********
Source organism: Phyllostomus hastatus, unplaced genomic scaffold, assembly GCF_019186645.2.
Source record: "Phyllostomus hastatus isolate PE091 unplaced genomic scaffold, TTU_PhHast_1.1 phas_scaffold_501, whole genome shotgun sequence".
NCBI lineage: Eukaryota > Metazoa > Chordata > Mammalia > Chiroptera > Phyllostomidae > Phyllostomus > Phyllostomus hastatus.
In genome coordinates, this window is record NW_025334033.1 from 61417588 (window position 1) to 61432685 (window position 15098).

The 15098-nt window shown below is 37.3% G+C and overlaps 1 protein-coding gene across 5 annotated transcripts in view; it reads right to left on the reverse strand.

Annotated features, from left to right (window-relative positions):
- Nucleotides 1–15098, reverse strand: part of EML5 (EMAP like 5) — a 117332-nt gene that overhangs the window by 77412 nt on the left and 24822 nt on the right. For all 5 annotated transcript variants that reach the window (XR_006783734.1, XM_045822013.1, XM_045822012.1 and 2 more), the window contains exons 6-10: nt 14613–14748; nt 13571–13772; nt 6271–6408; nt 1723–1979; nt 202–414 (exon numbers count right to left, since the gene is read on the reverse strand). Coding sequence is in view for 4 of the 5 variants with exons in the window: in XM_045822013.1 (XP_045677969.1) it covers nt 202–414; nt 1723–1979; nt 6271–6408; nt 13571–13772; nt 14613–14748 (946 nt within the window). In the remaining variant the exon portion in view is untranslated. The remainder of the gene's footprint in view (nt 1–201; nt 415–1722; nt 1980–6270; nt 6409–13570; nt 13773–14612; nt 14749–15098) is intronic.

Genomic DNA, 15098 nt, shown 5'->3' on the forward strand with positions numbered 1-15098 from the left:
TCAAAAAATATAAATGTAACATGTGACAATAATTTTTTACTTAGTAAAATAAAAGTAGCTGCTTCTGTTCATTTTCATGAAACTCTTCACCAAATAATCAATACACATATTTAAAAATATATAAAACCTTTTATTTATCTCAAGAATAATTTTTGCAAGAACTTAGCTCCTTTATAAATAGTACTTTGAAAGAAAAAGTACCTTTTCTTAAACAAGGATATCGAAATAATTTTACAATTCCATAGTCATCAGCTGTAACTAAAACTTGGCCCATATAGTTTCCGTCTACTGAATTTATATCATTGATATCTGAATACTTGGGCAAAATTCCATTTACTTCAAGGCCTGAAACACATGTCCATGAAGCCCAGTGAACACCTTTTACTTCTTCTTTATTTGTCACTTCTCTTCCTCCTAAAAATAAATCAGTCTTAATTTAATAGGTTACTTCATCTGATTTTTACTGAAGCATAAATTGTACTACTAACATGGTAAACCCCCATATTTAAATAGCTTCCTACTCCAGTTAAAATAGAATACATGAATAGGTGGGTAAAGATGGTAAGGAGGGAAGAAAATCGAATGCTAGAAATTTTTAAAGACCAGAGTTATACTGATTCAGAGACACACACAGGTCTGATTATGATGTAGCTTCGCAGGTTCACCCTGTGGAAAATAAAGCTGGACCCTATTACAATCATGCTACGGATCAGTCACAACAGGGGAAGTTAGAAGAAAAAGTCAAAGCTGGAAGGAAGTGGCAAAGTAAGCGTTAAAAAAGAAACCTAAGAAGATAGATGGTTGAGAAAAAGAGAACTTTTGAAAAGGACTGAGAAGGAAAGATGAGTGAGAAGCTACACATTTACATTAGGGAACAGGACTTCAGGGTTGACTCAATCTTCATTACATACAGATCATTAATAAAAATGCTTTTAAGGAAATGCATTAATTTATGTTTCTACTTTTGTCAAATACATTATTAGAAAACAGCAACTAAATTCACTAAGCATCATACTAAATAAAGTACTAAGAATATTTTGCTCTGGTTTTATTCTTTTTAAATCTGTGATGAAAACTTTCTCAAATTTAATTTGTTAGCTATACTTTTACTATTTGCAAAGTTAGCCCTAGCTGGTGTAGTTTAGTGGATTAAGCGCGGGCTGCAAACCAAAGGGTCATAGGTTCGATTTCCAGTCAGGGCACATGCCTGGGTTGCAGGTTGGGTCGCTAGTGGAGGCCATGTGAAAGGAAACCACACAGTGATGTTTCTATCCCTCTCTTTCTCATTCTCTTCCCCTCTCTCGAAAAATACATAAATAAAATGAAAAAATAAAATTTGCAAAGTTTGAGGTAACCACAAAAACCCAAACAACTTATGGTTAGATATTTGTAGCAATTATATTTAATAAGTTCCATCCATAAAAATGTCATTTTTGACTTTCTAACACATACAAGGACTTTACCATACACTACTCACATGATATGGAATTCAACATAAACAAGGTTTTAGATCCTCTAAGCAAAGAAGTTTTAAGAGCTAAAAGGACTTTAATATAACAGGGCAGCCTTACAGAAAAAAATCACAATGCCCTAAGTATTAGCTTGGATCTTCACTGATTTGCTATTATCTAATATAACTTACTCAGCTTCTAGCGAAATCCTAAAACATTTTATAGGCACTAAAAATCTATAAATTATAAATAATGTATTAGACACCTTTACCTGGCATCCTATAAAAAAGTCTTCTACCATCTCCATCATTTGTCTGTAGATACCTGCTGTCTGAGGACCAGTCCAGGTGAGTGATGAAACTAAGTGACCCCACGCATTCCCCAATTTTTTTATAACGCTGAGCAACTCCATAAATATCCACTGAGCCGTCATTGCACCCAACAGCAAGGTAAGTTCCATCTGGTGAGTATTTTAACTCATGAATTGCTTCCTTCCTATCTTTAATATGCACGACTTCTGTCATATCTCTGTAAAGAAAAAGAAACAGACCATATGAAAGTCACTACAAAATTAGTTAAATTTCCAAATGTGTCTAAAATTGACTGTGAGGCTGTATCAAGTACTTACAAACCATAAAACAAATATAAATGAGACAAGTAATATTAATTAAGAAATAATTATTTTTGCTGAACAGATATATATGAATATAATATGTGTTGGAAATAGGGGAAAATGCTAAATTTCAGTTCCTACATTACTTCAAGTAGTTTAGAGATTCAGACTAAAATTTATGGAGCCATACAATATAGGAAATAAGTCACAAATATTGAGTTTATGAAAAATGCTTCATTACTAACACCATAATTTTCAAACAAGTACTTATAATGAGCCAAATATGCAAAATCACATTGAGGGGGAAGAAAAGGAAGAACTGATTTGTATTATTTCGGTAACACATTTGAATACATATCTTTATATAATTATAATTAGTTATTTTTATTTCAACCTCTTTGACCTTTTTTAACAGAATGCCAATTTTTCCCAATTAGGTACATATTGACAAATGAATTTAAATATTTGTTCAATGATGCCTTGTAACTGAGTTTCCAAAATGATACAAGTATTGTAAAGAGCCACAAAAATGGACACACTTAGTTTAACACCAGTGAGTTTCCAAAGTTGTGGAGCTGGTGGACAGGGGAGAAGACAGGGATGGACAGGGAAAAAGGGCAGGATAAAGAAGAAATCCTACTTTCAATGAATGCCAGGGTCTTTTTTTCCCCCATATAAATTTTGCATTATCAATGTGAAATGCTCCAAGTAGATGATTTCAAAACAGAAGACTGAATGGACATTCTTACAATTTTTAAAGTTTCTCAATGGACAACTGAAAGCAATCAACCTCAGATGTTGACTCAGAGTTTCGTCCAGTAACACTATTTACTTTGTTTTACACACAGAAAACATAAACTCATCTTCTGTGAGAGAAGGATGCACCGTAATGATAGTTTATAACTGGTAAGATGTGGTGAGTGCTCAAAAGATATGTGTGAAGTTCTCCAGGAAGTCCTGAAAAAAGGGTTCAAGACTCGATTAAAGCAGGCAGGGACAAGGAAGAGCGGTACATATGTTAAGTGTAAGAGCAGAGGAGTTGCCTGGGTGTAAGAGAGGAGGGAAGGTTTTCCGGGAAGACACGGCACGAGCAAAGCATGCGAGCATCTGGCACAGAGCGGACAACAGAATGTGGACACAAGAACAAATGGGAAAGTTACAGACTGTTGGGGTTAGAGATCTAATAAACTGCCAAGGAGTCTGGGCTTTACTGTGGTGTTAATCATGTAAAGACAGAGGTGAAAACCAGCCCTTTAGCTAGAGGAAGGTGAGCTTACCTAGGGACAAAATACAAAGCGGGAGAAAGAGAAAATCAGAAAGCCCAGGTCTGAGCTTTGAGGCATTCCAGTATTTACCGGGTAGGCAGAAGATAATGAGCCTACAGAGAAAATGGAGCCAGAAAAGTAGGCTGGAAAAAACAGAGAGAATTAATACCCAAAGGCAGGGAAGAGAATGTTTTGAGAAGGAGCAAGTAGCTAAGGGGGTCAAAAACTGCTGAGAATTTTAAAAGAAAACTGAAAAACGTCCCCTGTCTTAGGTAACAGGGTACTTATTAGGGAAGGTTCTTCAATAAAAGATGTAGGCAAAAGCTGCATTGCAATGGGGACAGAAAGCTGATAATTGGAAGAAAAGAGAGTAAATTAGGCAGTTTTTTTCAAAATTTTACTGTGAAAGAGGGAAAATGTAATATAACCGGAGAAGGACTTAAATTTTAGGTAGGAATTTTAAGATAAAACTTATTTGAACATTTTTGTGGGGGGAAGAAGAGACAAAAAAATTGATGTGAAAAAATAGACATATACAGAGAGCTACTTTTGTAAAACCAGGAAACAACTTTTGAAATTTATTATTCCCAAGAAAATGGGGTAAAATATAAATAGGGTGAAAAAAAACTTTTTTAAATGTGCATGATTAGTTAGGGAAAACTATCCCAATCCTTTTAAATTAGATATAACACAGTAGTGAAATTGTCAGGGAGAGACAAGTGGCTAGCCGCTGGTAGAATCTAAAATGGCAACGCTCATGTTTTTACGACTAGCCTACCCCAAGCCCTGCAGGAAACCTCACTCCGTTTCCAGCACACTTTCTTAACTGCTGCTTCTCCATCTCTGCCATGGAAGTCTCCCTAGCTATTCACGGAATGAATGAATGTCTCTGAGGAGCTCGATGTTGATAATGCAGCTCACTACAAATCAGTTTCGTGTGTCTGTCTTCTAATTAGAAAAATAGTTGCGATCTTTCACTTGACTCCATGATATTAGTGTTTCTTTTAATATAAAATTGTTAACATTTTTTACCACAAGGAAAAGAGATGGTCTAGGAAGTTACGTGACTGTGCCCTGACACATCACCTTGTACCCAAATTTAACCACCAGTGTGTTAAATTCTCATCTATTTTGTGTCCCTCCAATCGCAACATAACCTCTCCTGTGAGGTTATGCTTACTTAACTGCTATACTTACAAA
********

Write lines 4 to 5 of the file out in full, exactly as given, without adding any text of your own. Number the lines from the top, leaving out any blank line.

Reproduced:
In genome coordinates, this window is record NW_025334033.1 from 61417588 (window position 1) to 61432685 (window position 15098).

The 15098-nt window shown below is 37.3% G+C and overlaps 1 protein-coding gene across 5 annotated transcripts in view; it reads right to left on the reverse strand.